Friday, March 15, 2013

Wipe Your Feet at the Door

Stage actors have to work well with others.  That is an absolute.  Nowhere more than the theater do actors have to work as a team.  If you are making a movie you might shoot for 10 minutes and then stay in your dressing room for hours waiting for your next shot.  If you make a mistake, it is re-shot, no one has to save you.  Stage actors spend weeks in rehearsal and sometimes years in production, there is no room for bad behavior here.  That does not mean it doesn't happen, but well trained stage actors know the rules and will try to put their personal "stuff" aside and work well with the director, other actors, and the crew.

Why is teamwork so much more important on the stage?  Other than the fact that bad, disrespectful, behavior is something that should never be tolerated, on the stage you may need the actor who you have disrespected.  That actor may just have to save your ass if you drop a prop, forget a line, something breaks, the list goes on and on.  One of the reasons we love live theater is that it is such a challenge.  One never knows what is going to happen on stage at any given moment.  Working as a team the actors bring a show to life and meet all challenges.

The following suggestions are from "A Practical Handbook for the Actor" by Melissa Bruder, etal.

Though conflict is the essence of drama, it is the bane of productivity; therefore keep the following virtues ever before you:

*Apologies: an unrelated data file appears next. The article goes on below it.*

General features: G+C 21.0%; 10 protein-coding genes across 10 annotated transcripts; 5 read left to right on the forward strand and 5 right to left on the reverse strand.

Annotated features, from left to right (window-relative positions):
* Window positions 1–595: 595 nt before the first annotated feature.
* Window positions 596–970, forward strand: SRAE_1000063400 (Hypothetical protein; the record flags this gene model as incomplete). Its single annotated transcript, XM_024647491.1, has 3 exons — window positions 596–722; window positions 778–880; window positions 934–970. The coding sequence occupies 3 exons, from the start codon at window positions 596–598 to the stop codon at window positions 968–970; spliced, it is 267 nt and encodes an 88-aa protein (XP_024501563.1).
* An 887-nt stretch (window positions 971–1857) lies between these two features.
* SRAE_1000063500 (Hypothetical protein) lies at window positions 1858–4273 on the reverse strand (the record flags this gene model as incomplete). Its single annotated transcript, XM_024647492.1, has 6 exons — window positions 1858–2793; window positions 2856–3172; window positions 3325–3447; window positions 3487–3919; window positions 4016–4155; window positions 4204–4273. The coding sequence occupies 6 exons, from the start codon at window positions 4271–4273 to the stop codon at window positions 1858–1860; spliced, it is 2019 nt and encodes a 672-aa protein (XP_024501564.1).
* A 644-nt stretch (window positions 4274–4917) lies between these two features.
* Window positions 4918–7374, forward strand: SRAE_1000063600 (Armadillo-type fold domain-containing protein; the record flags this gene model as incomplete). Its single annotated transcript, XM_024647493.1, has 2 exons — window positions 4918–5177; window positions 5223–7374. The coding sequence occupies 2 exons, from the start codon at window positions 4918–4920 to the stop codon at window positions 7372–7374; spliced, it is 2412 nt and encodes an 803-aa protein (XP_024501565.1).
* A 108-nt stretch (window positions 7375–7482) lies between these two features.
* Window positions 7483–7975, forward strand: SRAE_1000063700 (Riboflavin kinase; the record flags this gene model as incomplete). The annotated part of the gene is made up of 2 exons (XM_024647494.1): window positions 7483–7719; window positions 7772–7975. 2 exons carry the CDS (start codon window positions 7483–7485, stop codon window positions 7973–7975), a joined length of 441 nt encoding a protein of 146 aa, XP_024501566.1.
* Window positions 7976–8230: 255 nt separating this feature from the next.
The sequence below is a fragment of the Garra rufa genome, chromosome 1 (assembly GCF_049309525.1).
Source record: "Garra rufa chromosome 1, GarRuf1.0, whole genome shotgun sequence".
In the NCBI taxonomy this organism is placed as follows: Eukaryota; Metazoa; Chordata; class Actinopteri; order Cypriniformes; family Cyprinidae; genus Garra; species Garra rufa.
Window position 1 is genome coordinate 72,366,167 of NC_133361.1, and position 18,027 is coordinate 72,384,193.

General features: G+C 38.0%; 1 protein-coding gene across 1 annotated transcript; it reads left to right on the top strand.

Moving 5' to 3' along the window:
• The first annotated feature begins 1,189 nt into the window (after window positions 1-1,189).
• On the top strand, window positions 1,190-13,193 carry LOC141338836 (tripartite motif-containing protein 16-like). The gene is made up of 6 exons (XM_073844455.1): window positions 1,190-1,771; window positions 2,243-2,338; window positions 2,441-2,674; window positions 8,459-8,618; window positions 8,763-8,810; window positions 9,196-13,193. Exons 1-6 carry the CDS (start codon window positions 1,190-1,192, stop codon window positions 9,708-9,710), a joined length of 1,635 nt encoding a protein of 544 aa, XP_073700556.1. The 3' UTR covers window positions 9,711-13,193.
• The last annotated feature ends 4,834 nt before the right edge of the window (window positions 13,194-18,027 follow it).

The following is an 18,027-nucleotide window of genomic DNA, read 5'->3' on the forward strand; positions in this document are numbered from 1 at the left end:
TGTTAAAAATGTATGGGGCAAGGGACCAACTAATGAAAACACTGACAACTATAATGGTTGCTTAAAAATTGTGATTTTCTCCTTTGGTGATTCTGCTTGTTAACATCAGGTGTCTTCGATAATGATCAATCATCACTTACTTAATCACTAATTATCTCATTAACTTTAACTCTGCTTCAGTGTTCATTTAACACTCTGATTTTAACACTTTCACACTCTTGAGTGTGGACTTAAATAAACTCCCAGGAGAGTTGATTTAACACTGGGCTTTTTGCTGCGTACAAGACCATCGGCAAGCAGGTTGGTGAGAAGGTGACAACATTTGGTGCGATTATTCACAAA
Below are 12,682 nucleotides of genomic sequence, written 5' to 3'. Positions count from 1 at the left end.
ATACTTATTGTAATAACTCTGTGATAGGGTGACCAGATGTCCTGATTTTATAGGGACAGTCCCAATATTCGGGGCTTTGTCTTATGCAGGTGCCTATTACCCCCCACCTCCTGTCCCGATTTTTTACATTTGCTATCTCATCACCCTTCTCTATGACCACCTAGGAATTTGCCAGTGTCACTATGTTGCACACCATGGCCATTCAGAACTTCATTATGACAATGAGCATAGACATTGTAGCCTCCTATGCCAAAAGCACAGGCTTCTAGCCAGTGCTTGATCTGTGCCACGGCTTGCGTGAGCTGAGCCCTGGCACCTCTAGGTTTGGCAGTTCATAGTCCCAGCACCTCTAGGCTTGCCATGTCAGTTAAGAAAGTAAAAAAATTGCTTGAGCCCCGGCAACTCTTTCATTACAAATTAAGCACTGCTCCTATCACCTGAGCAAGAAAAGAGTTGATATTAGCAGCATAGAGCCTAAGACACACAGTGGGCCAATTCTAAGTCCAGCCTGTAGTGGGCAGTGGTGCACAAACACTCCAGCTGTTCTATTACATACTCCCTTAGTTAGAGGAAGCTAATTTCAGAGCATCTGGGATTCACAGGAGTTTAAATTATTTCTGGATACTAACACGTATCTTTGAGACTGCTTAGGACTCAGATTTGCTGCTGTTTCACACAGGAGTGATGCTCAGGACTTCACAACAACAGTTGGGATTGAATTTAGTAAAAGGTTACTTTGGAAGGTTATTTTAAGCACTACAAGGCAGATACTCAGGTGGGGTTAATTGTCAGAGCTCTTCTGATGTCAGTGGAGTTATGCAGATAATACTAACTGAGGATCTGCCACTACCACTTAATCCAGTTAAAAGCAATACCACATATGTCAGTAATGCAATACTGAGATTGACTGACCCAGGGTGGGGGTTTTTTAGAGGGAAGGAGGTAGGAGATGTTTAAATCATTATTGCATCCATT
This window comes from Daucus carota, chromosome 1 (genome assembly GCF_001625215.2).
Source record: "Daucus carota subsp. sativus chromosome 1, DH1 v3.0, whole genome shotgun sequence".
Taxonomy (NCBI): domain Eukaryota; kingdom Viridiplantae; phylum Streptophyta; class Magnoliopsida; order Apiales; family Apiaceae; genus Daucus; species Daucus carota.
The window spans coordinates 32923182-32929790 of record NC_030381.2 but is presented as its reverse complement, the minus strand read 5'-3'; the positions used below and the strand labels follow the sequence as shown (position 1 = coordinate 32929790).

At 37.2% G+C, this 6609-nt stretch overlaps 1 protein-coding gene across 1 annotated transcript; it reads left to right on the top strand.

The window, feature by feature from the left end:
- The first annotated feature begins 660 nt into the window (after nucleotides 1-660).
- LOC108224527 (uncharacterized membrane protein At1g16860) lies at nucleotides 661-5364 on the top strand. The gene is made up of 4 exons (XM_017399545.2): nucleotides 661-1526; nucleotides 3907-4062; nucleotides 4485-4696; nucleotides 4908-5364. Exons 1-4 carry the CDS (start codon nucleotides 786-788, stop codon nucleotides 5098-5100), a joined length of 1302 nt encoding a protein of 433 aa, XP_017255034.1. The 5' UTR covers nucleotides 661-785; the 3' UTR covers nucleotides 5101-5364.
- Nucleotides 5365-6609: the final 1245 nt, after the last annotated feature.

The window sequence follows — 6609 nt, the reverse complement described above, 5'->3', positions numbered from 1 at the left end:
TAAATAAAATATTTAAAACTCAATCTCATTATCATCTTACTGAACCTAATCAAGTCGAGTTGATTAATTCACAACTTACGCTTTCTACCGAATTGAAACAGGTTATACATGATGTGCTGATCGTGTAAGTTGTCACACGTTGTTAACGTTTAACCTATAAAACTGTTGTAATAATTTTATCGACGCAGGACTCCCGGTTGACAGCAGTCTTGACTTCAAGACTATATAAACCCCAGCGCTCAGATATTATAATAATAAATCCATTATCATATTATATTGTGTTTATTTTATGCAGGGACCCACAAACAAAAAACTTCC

1:  Humility, so that when someone corrects you, you will not be offended
2:  Generosity, so that when someone errs, you do not condemn, but forgive.
3:  Consideration, so that when someone believes something, you do not denounce that belief.
4:  Tact, so that when you believe something, you know the proper place, manner, and time to         
 present  that belief.
5:  NEVER direct another actor or even tell another actor that they are wrong.  You may not like the choices but it is not your business to direct.  Only the director may do that.  "Backstage" directing is so destructive to a production that I cannot stress enough the importance of not doing it.
6:  NEVER be a diva.  You are just not that important and there are tons of good actors out there who would love to take your place.  If you make a fuss because you can't get exactly what you want, you only create resentment among the cast and crew.
7 :  Wipe your feet at the door coming into the theater and leaving the theater.  Any "stuff" that is going on in your life has to be put aside the minute you enter the theater so that you can concentrate on the production.  Emotional stuff that happens on stage should be left on stage.  Don't take your role home with you and act it out on your family and friends.
8:  ALWAYS obey to the letter the stage manager and the crew.  They are there to make you look good on stage and they get none of the glory.  They also know much more about the technical workings of the stage, props, etc than you do and you want them on your side at all times.

Production can be fun and rewarding if everyone involved just remembers the Golden Rule so make sure that you are one of the truly professional actors who follow these guidelines.

Sunday, March 3, 2013

Committing 100% to Your Choice

I am trying to get in the habit of blogging about acting regularily.  I have not been at it since August and am almost ashamed of myself.

Last night in acting class we were talking about how difficult it is to commit 100 percent to your character and your choices.  It is especially hard if you don't have a director or coach. It is not only beginning actors that feel internally that they have "gone over the edge" only to have a director or coach ask for more.  Two years ago I almost argued with someone who was coaching me to give more and more, but I trusted him, and when I finally got there it felt so good that I knew it was right.